Manaslu is the eighth highest mountain in the world at 8,163 metres (26,781 ft) above sea level. It is located in the Mansiri Himal, part of the Nepalese Himalayas, in the west-central part of Nepal. Manaslu is the highest peak in the Gorkha District and is located about 64 km east of Annapurna. The mountain's long ridges and valley glaciers offer feasible approaches from all directions, and culminate in a peak that towers steeply above its surrounding landscape, and is a dominant feature when viewed from a far its name, which means "mountain of the spirit", comes from the Sanskrit word manasa, meaning "intellect" or "soul". Manaslu was first climbed on May 9, 1956 by Toshio Imanishi and Gyalzen Norbu, members of a Japanese expedition group. It is said that "just as the British consider Everest their mountain, Manaslu has always been a Japanese mountain".
The Manaslu Conservation Area has been established with the primary objective of achieving conservation and sustainable management of the delimited area, which includes Manaslu. Set in the northern Himalayan range in the Gorkha District of Nepal, Manaslu is a serrated "wall of snow and ice hanging in the sky".The three sides of the mountain fall in steps to terraces down below, which are sparsely inhabited with agricultural operations practiced on the land. Apart from climbing Manaslu, trekking is popular in this mountain region, as part of the Manaslu Circuit, a notable path by trekkers in Nepal.
The region, which is also termed the Manaslu Conservation Area, comprises sub-tropical Himalayan foothills to arid Trans-Himalayan high pastures bordering Tibet. Starting from Arughat and extending into the Larkhe La pass, the area covers six climatic zones: the tropical and sub-tropical zone, elevation varies from 1,000–2,000 metres (3,300–6,600 ft); the temperate zone (within elevation range of 2,000–3,000 metres (6,600–9,800 ft); the sub-alpine zone elevation range of 3,000–4,000 metres (9,800–13,100 ft); the alpine zone, a range of 4,000–5,000 metres (13,000–16,000 ft).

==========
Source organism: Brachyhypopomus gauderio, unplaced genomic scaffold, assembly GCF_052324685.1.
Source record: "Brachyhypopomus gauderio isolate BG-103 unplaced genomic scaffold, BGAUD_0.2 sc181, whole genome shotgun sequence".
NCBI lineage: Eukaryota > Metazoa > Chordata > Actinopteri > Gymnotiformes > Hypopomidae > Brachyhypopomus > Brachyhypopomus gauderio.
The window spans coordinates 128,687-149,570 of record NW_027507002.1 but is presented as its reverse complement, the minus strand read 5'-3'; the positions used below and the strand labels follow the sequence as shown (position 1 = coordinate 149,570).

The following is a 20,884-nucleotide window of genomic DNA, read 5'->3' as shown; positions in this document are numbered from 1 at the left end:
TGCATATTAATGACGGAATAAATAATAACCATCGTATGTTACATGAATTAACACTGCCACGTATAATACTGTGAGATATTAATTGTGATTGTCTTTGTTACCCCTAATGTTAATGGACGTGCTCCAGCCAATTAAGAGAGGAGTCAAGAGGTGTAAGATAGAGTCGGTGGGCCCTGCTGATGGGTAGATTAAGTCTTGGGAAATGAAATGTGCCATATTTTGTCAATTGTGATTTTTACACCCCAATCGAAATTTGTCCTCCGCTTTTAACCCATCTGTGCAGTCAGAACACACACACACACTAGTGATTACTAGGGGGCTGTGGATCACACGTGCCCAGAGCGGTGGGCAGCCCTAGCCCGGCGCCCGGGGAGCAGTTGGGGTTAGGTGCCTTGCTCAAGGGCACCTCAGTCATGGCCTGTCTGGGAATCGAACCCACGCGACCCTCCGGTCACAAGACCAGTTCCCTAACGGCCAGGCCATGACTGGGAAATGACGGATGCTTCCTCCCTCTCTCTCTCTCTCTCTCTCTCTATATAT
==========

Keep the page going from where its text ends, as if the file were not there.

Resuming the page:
Unlike many other regions, this valley is a sanctuary to many highly endangered animals, including snow leopards and Red pandas. Other mammals include lynx, Asian black bear, grey wolf, dhole, Assam macaque, Himalayan musk deer, blue sheep, Himalayan tahr, mainland serow, Himalayan goral, woolly hare, horseshoe bat, Himalayan mouse-hare and black-lipped pika. Over 110 species of birds, 33 mammals, 11 butterflies and 3 reptiles have been recorded in this region.
There are two ethnicities mainly inhabiting this region; Nubri and Tsum. The branching off of the river at Chhikur divides these two ethnic domains. While Nubri has been frequently visited after Nepal opened itself for the tourism in 1950, Tsum still retains much of its traditional culture, art, and tradition. In the central hills of the region, Gurungs are the main ethnic group closer to Tibet, the Bhutias (also spelled Bhotias), akin to the Sherpa group, of Tibetan ethnicity dominate the scene as can be discerned from their flat roofed houses, and they are distinctly Buddhists. The region is dotted with austere monasteries, mani walls, chortens and other Buddhist religious landmarks.
The departure schedule can be changed on any unavoidable circumstances such as weather hazards, festivals, natural changes of walking track, road slides, avalanches, public strikes etc.
Price subjected to change if there are more than 2 people in a group.
We have got other additional programs like: Mt. Flight, Bungee jumping, Paragliding, Helicopter tour, Film shooting, Rock climbing, Ultra light, Sightseeing, Jungle safari etc. We can include you these programs on your recent trip on your request.
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